jessica-coblentz.jpegThe Aquinas Center of Theology at Candler will host its annual Aquinas Day lecture on Thursday, January 27. Held around the feast of St. Thomas Aquinas, the event is intended to feature the research of younger theologians and expand the future of theological thinking. This year’s lecture will be presented by author and scholar Jessica Coblentz, assistant professor of religious studies and theology at Saint Mary’s College in Notre Dame, Indiana.

Coblentz will also serve as guest preacher for Aquinas Day worship, which will be held 11:30 a.m. EST. Her lecture will follow as a Zoom Webinar from 12:00 to 1:30 p.m.

Coblentz will speak on “Depression as a Wilderness Experience: Exploring One Theological Paradigm for Life with Depression.” Her new book, Dust in the Blood: A Theology of Life with Depression (Liturgical Press), will be published on January 15.

The book, and Coblentz’s talk at Candler, could not come at a more relevant time, says Assistant Professor of Catholic Studies Susan Reynolds.

“Two years into a pandemic, in this time of unyielding anxiety and desolation, Dr. Coblentz’s work is as urgent as it is profound,” Reynolds says. “So often, theological discussions of mental health end up spiritualizing people’s real suffering or blaming those who suffer. Rejecting these harmful approaches, Dr. Coblentz helps us to understand what it means to live with depression in light of the Christian theological tradition. I truly can’t think of a more fitting Aquinas Day speaker for the moment we are in.”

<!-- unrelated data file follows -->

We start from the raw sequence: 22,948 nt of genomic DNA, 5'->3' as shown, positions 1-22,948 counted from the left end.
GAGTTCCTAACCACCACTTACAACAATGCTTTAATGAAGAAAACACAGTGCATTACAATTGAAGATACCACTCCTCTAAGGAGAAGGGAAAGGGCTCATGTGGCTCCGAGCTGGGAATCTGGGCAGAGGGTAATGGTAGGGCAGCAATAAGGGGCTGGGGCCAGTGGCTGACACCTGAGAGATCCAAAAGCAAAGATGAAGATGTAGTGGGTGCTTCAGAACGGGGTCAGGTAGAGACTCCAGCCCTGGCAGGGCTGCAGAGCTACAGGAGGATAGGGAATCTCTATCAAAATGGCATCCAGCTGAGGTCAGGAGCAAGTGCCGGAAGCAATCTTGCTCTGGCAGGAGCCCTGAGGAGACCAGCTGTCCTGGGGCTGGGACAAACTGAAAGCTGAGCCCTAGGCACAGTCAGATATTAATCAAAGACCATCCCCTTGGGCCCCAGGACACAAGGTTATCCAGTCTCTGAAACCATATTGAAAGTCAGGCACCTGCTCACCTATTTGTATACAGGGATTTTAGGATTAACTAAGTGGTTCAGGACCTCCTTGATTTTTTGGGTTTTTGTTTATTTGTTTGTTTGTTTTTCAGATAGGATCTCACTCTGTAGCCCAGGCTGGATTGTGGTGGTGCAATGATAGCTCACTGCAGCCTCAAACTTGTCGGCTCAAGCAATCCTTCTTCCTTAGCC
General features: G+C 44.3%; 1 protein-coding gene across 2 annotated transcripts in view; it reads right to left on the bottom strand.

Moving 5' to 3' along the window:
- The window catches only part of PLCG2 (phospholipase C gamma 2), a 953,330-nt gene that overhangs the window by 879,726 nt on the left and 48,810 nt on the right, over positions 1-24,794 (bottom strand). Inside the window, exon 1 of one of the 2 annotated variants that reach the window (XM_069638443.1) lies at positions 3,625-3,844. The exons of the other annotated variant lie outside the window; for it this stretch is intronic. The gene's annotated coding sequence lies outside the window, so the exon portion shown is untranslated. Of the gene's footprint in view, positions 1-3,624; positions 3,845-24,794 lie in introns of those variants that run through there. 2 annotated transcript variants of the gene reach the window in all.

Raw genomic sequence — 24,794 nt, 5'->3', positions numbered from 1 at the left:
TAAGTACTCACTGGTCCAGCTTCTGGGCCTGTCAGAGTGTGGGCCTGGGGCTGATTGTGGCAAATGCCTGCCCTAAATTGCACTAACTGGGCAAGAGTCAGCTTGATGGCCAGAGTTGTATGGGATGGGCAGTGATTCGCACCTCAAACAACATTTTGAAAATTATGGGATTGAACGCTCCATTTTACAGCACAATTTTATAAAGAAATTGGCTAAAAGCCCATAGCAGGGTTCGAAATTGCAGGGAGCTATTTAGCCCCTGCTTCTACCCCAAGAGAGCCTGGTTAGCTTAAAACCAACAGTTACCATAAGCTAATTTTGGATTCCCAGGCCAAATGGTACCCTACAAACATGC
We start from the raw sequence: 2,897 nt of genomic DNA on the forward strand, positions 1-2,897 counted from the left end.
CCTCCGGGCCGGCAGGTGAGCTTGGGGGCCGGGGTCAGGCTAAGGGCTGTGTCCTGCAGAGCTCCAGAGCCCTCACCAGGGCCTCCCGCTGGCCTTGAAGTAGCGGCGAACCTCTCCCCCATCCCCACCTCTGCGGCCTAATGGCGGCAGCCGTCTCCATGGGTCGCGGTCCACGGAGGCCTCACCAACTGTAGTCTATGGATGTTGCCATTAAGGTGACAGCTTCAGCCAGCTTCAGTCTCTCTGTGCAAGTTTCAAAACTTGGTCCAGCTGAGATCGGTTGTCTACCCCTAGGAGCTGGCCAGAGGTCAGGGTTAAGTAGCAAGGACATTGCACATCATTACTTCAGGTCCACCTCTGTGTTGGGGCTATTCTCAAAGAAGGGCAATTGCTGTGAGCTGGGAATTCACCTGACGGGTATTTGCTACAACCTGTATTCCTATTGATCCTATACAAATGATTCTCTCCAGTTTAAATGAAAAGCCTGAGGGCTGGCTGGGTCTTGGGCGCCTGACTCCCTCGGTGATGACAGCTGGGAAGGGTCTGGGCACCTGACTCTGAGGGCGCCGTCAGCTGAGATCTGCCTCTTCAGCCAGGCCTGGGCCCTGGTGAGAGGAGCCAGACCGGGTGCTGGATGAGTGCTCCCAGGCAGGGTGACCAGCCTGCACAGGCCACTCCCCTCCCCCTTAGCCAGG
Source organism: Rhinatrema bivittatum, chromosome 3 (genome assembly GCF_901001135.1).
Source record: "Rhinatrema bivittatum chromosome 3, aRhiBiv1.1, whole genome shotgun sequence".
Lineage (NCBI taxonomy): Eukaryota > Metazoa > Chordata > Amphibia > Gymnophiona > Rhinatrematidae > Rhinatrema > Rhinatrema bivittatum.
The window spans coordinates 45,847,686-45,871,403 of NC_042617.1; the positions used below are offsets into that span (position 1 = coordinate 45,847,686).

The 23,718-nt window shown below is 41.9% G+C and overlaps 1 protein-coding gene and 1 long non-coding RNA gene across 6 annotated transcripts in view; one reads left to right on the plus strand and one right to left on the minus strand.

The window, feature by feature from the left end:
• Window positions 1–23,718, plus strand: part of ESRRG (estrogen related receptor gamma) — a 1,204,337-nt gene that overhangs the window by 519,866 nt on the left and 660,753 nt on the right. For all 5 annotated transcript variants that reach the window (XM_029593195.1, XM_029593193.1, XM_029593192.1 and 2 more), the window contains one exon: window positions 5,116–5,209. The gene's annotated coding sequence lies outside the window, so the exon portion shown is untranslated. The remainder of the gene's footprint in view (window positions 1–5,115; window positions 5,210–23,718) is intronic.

Coblentz earned her MTS from Harvard Divinity School and her PhD from Boston College. Her area of focus is Catholic systematic theology, feminist theologies, and mental health from a theological perspective.

Lecture description:

Depression, like other forms of suffering, frequently engenders disorientation and difficult questions: What is happening? Why is this happening? And what is one to do amid such pain? Depression sufferers and those who accompany them sometimes turn to faith communities for answers, and though some find solace in the theological and practical responses they receive, others, including many Christians, are left searching. In this lecture, Coblentz will introduce one such resource—an understanding of depression as a wilderness experience—and explore its implications for Christian interpretations of and responses to life with depression.